Good stuff Chris, really great work you're doing in NC. Great to hear the truth about a state besides the headlines driven by self-aggrandizing politicians. Would love to connect on a phone call at some time to get your thoughts on how PuPPy can improve. 

Our normal turnout is about 25% women out of an attendance that ranges from 150-200. PuPPY's first ever meeting was a mini-conference on women in tech. Lynn Root fortuitously was visiting Seattle at the same time. She graciously launched our group as a speaker and as a panelist on a discussion on improving gender diversity in tech professions. 

The woman turnout for our first meeting was about 40% women. 

Recently in February, Jessica McKellar joined us with Dropbox's support as a speaker and a panelist that included Bridget Frey the CTO of Redfin. That event drew 52% women attendees. Unfortunately space was limited because Dropbox just opened in Seattle this past May. We had over 120 on our waitlist. 

Our first year speakers was 44% women. Currently in 2016 we're running about 80% women speakers. 

Seattle PyLadies has really done a great job under new leadership of Wendy Grus and Erin Shellman. However on a personal connection, I'm far friendlier with Michelle Glauser the organizer of PyLadies SF. She was part of Zana when they participated in Startup Row that I run with Yannick Gingras for PyCon. 

I really want to do better. My mother is illiterate. I think of how that's limited her opportunities in life, and also the pain that causes for my family. I want to spare others the pain. For the world today I think literacy includes understanding computing and tech. That software resembles living in Saudi Arabia is an embarrassment for any modern society. 

On Thu, May 5, 2016 at 10:32 AM Chris Calloway <> wrote:
On 5/4/16 4:12 PM, Don Sheu wrote:
> I'm in the process of instituting guidelines for handling Code of
> Conduct reports with my group in Seattle, PuPPy. First step is
> recruiting a diverse committee. Unfortunately, currently our organizing
> team is overwhelmingly male. Last thing I want is for a Code of Conduct
> procedure where a member who's not white or male is facing a process run
> entirely by white males.


The hardest part of diversity is attempting to diversify an already
non-diverse group. I searched for a long time for how to do this.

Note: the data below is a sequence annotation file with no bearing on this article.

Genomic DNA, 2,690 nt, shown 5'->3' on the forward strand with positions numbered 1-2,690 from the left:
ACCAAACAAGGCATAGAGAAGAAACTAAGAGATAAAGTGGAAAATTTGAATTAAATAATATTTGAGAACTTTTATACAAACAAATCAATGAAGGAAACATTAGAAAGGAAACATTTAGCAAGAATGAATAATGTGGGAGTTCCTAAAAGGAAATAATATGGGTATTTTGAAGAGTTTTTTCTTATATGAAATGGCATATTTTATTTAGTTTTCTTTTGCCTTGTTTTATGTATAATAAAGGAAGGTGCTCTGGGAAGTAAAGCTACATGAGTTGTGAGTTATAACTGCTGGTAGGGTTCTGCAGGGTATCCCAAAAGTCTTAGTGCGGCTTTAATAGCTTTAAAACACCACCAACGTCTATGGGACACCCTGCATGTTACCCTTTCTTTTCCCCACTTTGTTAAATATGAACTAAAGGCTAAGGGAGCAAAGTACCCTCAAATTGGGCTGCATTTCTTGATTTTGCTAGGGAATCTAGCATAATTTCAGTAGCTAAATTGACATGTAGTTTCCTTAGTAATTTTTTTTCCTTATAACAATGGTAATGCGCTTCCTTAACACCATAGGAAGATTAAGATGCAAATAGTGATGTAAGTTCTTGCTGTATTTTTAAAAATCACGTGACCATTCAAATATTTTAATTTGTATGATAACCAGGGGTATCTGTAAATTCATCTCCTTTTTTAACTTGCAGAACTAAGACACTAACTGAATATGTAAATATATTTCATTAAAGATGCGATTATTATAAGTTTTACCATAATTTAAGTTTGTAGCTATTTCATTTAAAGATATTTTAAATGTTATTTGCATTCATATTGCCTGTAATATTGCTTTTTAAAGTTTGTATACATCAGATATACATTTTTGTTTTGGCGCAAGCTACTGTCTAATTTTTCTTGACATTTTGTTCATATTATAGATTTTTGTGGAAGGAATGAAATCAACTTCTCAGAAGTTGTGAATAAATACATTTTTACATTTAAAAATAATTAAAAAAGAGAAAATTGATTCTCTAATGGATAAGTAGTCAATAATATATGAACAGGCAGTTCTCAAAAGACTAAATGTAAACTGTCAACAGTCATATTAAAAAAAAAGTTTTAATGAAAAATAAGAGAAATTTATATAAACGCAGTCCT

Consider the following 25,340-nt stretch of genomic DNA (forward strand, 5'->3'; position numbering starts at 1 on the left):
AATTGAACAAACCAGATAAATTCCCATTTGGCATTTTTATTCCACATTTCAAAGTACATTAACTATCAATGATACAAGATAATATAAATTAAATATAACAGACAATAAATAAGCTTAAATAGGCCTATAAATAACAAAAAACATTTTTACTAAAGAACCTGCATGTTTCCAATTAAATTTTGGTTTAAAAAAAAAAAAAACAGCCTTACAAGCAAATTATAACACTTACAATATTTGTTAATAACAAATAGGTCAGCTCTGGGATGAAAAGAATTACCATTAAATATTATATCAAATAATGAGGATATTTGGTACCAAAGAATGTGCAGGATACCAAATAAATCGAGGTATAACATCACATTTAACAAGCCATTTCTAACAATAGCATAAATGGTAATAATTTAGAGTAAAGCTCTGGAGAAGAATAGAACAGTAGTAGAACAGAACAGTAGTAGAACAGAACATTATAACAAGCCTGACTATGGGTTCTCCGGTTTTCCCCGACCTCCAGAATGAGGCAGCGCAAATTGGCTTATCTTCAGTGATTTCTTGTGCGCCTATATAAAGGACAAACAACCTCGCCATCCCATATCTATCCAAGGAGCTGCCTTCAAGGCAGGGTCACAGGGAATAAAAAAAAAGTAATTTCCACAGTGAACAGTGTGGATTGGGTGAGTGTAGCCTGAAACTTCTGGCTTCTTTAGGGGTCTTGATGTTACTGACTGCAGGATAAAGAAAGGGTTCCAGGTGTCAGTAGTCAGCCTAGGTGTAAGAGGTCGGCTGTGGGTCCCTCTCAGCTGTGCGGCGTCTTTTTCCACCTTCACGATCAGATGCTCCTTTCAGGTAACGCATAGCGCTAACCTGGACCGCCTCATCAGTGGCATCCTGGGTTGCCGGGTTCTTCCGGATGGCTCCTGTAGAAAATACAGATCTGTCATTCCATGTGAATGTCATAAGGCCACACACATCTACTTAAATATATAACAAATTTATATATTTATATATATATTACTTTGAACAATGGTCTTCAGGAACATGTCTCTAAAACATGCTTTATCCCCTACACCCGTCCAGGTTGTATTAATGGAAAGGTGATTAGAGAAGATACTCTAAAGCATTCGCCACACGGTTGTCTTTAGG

Finally, after watching the Code: Debugging the Gender Gap documentary,
I got a clue, applied it, and it worked. The secret is pro-action. You
must go out and specifically and specially invite people individually,
and invite them not just to participate, but to lead. I did this for the
PyData Carolinas conference coming up this fall and it worked so well
that the majority of people on our board of organizers are female and
twenty percent are non-white:

I went to PyLadies and other groups and asked for their help. They
responded with several highly qualified Python data scientists. I didn't
just ask for volunteers. I approached them each individually, told them
each why their qualifications are needed, and invited them to come take
the reigns of various conference committees. You can get diversity. You
just have to work at it and not wait for it to come to you. You must
reach out and reach out specifically to individuals, recruiting each
with an offer of leadership.


Chris Calloway, Applications Analyst
UNC Renaissance Computing Institute
100 Europa Drive, Suite 540, Chapel Hill, NC 27517
(919) 599-3530
PSF-Community mailing list

- - - - - - - -
Don Sheu

- - - - - - - - - - - - - - - - - -
My Python user group in May meets at Redfin

CONFIDENTIALITY NOTICEThe information contained in this message may be protected trade secrets or protected by applicable intellectual property laws of the United States and International agreements. If you believe that it has been sent to you in error, do not read it. Please immediately reply to the sender that you have received the message in error. Then delete it. Thank you.